By the end of all the phases, it will be mandatory for every VAT registered operator to use an EFD. This includes any new business that has registered for VAT as of 6 March 2014.

EFD distributors

The MRA has licensed EFD distributors to procure from manufacturers, stock, sell, install commission and service the EFDs. Currently there are four licensed EFD distributors which include: (i) Business Machines Ltd; (ii) Canotech Limited; (iii) Gestetner Ltd; and (iv) Xerographics Ltd.

Cost recovery

VAT operators who procure the requisite EFDs within four months from the commencement of each phase shall recover the entire cost of the EFD from the MRA through the following month’s VAT return. VAT operators who procure the EFDs outside the prescribed time frame will not recover the cost of their purchases.


The MRA has announced that when the EFD operations commence, it will be mandatory for operators to process all their sales transactions through the EFD units and issue a fiscal receipt/invoice.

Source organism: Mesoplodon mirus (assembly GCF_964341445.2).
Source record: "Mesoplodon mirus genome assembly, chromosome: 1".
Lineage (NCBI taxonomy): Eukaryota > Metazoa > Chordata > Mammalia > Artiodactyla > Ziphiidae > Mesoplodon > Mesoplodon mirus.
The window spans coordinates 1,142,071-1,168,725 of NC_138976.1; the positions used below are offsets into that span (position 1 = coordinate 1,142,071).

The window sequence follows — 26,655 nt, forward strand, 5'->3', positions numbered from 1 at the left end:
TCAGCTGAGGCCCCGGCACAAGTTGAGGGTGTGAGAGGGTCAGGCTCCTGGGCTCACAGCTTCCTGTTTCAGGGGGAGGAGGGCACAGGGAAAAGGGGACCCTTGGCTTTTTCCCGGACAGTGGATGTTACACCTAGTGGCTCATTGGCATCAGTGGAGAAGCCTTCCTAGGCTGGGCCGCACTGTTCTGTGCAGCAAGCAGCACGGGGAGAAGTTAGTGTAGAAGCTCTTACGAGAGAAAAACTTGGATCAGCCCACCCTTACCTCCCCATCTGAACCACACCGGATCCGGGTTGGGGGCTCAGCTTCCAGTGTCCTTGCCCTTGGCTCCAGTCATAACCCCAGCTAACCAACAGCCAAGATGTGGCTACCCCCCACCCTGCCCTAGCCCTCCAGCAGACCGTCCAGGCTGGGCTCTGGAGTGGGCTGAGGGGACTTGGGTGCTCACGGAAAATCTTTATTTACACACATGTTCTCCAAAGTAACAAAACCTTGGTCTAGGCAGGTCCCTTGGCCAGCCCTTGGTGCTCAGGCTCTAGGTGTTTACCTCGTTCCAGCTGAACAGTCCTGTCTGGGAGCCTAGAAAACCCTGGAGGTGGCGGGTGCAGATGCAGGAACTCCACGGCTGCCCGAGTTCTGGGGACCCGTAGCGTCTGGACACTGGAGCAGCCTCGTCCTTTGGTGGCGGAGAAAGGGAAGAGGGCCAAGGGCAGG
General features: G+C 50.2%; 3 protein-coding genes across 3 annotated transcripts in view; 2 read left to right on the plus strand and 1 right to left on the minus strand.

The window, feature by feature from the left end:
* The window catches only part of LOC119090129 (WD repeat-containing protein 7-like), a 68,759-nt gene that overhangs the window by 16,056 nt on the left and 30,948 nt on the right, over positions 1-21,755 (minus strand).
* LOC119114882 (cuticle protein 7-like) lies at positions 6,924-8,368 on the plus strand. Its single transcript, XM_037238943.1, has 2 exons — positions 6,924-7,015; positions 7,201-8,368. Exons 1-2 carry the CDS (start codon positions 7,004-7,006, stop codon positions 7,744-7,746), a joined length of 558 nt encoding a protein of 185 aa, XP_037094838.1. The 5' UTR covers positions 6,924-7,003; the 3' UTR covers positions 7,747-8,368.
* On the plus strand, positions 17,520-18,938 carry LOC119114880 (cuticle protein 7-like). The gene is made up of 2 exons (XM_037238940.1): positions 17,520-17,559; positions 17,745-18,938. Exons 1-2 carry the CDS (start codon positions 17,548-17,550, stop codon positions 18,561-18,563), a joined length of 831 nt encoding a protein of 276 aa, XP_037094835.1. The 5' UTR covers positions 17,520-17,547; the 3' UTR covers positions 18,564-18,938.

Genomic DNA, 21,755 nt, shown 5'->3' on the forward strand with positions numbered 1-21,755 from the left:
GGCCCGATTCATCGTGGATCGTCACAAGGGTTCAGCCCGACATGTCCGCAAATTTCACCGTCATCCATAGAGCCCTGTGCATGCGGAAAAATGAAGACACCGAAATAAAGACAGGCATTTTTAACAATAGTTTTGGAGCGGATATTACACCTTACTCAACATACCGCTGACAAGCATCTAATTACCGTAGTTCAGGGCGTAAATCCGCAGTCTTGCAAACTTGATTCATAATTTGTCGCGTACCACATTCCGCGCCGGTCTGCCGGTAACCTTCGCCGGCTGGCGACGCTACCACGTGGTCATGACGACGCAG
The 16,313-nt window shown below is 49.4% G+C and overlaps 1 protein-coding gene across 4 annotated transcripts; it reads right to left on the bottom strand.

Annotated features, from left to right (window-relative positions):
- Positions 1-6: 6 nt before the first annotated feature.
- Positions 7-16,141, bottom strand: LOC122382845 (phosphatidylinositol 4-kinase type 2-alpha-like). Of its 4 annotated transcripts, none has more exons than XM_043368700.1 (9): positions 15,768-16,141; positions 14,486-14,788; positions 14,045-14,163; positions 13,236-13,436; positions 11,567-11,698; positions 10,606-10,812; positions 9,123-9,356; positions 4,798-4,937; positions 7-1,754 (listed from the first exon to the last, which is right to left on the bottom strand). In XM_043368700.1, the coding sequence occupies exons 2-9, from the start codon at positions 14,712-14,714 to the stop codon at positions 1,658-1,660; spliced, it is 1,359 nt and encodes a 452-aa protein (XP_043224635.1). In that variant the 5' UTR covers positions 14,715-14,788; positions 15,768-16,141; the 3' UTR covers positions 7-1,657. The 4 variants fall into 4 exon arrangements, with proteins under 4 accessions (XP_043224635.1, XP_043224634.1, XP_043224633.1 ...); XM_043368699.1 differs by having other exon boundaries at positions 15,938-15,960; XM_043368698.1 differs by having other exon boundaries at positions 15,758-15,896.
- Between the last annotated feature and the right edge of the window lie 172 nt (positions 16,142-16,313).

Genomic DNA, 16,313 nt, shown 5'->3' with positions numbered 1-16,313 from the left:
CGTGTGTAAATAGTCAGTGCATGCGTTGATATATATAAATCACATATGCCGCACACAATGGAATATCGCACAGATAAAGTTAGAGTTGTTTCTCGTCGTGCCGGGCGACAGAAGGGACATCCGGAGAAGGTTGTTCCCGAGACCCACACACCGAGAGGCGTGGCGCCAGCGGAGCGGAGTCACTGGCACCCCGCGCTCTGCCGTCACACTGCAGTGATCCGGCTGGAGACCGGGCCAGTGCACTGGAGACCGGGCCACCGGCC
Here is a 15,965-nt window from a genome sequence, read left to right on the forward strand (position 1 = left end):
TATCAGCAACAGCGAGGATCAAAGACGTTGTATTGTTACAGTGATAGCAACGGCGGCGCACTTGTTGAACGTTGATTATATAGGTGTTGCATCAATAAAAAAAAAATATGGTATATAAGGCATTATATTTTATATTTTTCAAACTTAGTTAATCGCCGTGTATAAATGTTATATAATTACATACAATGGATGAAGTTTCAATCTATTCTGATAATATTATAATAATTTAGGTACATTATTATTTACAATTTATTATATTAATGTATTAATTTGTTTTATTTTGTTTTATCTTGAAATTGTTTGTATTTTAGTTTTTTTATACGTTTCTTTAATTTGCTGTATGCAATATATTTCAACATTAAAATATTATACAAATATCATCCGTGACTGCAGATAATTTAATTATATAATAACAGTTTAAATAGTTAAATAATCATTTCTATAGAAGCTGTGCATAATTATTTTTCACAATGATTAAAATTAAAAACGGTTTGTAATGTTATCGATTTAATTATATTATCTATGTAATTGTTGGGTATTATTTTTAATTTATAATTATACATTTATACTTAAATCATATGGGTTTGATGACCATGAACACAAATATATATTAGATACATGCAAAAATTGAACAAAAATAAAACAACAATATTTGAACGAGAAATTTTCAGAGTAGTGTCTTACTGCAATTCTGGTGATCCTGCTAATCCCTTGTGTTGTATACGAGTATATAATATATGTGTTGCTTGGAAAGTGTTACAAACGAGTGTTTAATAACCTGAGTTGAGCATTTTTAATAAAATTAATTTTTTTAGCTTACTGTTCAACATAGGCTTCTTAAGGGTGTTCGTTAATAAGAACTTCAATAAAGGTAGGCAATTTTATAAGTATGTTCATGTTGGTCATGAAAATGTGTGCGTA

1. As announced by the Malawi Revenue Authority on 5 March 2014 in the Press Release, Mandatory Introduction of Electronic Fiscal Devices (EFDs) For All Registered Value Added Tax (VAT) Operators in Malawi.
Source: Global Tax Alert

Malawi: MRA pilots Electronic Fiscal Devices, a new system of collecting VAT


Malawi: MRA pilots Electronic Fiscal Devices, a new system of collecting VAT


22 March 2014

The Malawi Government has intensified its efforts to address various challenges it faces with tax collection from big shops and companies as Malawi Revenue Authority (MRA) pilots the use of Electronic Fiscal Devices (EFD), a new system for collecting Value Added Tax (VAT).
EFD, according to MRA’s Manager for Operations, Kondwani Sauti-Phiri, is a device that records all sales transactions and provides evidence of such transactions in a technically easy and undisputed way.

“EFD would replace manually generated receipts, invoices and ordinary electronic cash register. The EFD has non-erasable inbuilt fiscal ‘read only’ memory that stores business and tax data at the time of sale,” Sauti-Phiri said, adding that the EFD’s in-built GPRS modem will help MRA to capture data on a daily basis.


To verify reports submitted and ensure efficiency in tax collection, Sauti-Phiri added that there will be machine at MRA’s offices connected to EFDs.